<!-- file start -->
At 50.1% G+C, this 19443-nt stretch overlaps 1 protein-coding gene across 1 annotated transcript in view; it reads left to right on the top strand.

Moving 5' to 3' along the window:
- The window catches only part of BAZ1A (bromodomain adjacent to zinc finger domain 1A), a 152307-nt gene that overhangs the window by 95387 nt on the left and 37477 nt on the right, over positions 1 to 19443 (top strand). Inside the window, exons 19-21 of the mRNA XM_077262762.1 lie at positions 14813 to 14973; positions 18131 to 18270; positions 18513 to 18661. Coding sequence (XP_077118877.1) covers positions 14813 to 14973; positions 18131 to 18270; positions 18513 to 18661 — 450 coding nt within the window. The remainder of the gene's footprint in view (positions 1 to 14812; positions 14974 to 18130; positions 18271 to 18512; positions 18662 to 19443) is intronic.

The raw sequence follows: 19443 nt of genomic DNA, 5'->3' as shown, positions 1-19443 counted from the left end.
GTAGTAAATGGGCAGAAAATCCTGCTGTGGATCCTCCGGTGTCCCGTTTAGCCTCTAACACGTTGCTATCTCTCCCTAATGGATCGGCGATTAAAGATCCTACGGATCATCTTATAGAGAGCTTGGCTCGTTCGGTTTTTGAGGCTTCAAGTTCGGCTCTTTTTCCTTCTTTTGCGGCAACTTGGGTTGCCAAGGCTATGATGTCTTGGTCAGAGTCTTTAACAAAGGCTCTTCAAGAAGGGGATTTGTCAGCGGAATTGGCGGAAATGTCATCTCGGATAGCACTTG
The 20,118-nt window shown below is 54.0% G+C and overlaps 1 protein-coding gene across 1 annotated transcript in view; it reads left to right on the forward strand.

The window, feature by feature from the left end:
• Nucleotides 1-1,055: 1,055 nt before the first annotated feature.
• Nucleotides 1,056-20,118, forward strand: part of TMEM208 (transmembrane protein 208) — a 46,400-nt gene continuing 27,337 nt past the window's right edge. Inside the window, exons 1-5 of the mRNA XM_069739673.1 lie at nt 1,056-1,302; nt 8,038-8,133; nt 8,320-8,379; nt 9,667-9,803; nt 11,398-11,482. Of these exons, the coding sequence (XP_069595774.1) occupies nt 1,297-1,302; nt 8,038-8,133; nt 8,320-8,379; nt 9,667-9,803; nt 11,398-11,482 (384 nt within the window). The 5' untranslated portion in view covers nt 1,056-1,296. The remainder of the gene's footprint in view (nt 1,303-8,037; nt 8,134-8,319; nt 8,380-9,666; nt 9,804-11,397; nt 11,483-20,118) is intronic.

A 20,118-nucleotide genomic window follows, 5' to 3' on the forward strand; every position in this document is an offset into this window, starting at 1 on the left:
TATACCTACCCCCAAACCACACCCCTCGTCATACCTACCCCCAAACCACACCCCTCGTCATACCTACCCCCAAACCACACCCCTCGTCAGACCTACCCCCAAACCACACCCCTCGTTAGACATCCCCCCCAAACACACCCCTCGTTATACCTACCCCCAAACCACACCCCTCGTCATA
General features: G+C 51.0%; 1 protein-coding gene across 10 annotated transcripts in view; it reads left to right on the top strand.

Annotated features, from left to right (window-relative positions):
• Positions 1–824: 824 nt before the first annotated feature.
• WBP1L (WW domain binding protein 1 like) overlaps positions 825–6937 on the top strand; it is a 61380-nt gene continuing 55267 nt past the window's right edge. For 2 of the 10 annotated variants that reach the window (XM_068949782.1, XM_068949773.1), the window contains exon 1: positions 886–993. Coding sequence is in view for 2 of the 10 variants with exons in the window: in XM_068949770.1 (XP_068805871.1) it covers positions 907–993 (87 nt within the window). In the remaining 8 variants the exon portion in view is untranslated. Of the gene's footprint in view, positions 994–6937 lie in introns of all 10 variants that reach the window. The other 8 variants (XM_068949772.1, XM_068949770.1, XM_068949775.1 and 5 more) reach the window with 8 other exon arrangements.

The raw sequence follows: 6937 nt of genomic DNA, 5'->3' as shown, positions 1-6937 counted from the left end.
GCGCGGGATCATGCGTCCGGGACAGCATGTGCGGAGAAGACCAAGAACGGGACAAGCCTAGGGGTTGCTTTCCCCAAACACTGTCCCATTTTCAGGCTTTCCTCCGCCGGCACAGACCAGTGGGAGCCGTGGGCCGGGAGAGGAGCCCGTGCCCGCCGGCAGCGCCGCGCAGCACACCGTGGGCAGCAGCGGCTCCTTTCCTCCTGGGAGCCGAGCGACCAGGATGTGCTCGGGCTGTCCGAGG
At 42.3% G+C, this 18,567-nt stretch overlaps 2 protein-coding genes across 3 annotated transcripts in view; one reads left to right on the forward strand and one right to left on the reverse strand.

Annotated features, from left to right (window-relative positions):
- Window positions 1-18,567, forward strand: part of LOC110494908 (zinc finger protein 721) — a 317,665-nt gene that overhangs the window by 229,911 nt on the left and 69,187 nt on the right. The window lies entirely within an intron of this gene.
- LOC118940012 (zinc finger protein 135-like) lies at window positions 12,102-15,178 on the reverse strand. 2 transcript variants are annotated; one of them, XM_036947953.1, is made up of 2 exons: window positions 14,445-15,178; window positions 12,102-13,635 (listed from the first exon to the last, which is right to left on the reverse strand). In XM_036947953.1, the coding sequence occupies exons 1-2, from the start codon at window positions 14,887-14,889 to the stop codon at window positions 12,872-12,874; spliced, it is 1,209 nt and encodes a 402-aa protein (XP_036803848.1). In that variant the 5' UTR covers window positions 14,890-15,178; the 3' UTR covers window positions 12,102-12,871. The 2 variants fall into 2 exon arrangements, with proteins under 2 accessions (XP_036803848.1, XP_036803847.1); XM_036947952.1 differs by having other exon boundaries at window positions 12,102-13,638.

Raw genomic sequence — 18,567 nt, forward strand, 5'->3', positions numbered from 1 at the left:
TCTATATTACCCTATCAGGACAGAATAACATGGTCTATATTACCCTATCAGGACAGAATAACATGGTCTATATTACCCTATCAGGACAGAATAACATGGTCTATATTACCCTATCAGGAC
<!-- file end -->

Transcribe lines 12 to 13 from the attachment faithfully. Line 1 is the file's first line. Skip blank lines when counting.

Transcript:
General features: G+C 51.0%; 1 protein-coding gene across 10 annotated transcripts in view; it reads left to right on the top strand.

Annotated features, from left to right (window-relative positions):